Posted Jul 23 2010 11:56AM
It was quite fitting that Tiago Splitter had to interrupt his honeymoon to sign his contract in San Antonio. After all, his three-year courtship with the Spurs had taken everything except a bended knee and flowers at the altar.
"Finally, my dream has come true," Splitter said.
Finally, the Spurs might really be back on track for that next championship banner that would give them a handful.
Not that San Antonio had ever been far out of the picture. That's the beauty of what Gregg Popovich and R.C. Buford have done for more than a decade in the Alamo City, always tinkering, forever tweaking, doing whatever is necessary to keep their team in the mix.
How many times since that third banner had been raised to the rafters of the AT&T Center in 2005 have the so many experts declared the Spurs too old, too worn-out, too-something?
It took them almost all of last season to eventually develop a rhythm that produced another 50 wins. They sneaked into the No. 7 spot in the Western Conference playoffs and then promptly bounced the No. 2-seeded Dallas Mavericks in the first round.
It was a completely different story in the second round, when their personal perennial playoff punching bags, the Phoenix Suns, hit back with a 4-0 sweep, leaving many to reach for the shovels to bury the Spurs again.
But maybe only Freddy Kreuger has raised a hand and climbed out of the dirt more than the Spurs.
Now Splitter, after a three-year chase, gives them a chance to do it again. At long last, the Spurs have reeled in the 6-foot-11 center they'd chosen with the No. 28 pick in the 2007 draft.
The big man had been shrewdly selected by the club in the days while the Spurs still bathed in the afterglow of their fourth NBA championship, the 4-0 sweep of Cleveland that made things look so easy
The plan had been to slide the Brazilian big man into the lineup to give an infusion of youth, rebounding and defensive prowess to the three-headed monster at the core of the franchise.
Tim Duncan, Manu Ginobili and Tony Parker would be able to take the power boost that Splitter would bring them, enabling the Spurs to keep their drive for five very much alive.
The Spurs were feeling so good about themselves in the summer of 2007 that they made one of the rare slip-ups for an organization that doesn't do many things wrong. They gave up their pursuit of Argentine forward Luis Scola, whom they'd taken with a second-round pick in 2002 and never been able to pry away from Europe, where he'd grown into a star (and MVP) of the Spanish League. What's more, in an effort to keep their payroll in check, the Spurs traded Scola just up the road to Houston.
The thinking that summer was that Splitter would fill the slot Scola would have occupied. Except that Splitter, due to an expensive buyout clause in his European contract, stayed in Spain and then extended his deal for two more seasons in 2008. Meanwhile Scola was making like a bull on the pampas for the Rockets. For the past three seasons, Scola has played all 82 games and been the rugged, steady, dependable frontcourt scorer and hustler that the Spurs have needed.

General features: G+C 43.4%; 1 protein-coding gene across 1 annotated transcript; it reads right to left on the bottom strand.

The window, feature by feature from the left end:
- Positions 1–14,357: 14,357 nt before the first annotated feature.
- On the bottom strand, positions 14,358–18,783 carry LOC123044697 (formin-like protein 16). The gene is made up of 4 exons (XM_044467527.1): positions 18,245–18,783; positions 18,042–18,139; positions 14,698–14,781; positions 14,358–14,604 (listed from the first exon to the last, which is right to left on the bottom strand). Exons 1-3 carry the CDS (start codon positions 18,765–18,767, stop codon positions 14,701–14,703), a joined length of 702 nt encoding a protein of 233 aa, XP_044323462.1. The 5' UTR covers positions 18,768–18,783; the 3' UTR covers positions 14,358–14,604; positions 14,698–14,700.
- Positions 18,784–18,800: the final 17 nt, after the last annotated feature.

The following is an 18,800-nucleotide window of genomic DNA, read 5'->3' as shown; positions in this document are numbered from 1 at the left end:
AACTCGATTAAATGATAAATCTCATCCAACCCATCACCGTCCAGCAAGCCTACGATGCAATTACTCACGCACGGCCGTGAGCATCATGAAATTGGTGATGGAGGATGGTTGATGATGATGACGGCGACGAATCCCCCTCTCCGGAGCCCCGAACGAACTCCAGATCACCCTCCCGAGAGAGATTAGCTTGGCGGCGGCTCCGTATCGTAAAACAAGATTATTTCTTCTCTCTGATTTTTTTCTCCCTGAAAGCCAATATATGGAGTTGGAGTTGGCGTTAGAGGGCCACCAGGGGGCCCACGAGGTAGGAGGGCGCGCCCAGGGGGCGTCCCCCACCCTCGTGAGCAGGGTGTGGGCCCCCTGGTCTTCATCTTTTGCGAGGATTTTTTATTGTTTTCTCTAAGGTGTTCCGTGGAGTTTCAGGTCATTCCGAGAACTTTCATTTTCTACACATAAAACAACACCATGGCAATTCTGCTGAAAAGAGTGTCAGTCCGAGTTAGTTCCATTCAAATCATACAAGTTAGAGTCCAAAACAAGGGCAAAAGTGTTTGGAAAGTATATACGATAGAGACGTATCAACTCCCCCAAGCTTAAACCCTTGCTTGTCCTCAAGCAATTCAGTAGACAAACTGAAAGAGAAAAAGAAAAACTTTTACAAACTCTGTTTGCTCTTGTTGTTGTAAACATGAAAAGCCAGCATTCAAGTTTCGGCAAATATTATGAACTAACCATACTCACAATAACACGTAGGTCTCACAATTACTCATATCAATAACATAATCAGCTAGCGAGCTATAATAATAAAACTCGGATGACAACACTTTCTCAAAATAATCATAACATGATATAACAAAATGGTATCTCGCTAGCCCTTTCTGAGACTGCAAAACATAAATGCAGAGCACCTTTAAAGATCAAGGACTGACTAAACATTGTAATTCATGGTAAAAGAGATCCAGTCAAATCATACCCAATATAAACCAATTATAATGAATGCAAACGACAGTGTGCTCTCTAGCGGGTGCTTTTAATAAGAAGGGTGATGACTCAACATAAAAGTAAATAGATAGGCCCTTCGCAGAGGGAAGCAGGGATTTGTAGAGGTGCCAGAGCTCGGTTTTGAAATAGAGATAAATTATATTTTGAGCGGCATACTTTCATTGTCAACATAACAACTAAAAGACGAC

A year ago, the usually thrifty Spurs shot a hole straight through the salary ceiling, making the deal that brought in swingman Richard Jefferson and put them more than $8 million into the luxury tax. But rather than being the greyhound who was the finisher on the break in the running game, Jefferson was out of sync and out of sorts most of the season.
Bringing him back for the last year at $15.2 million on his contract hardly seemed palatable. However, having him opt out of the final year and then re-sign a new four-year deal worth $38.9 million made things more tolerable for the Spurs financially, gave Jefferson more money over the long haul and, most important, gave both parties another chance to make things work.
"I think he'll have a better year next year," Popovich said. "He'll be a lot more ready to understand whatever we might do."
The Spurs also got shooting guard James Anderson, last season's Big 12 scoring leader and player of the year at Oklahoma State, with the 20th pick in the draft and figure that all of the additions constitute reloading. A hamstring injury kept Anderson from playing in the Las Vegas Summer League.
Toss in the late-arriving Splitter, the MVP of the Spanish Supercup tournament in 2006 and 2007 and an All-Euroleague first teamer in 2008, and the talk of the Spurs' demise, as usual, has been greatly exaggerated.
There will be a period of adjustment from the European game to the NBA. But Splitter has a reputation for being exceptionally clever and aware on the court.
"One of his greatest attributes is how smart he is, his understanding of the game," Buford said. "He's never not adapted well to the style of play that's in front of him."
And no one adapts over time like the Spurs. Call it a long-sought marriage with a future.
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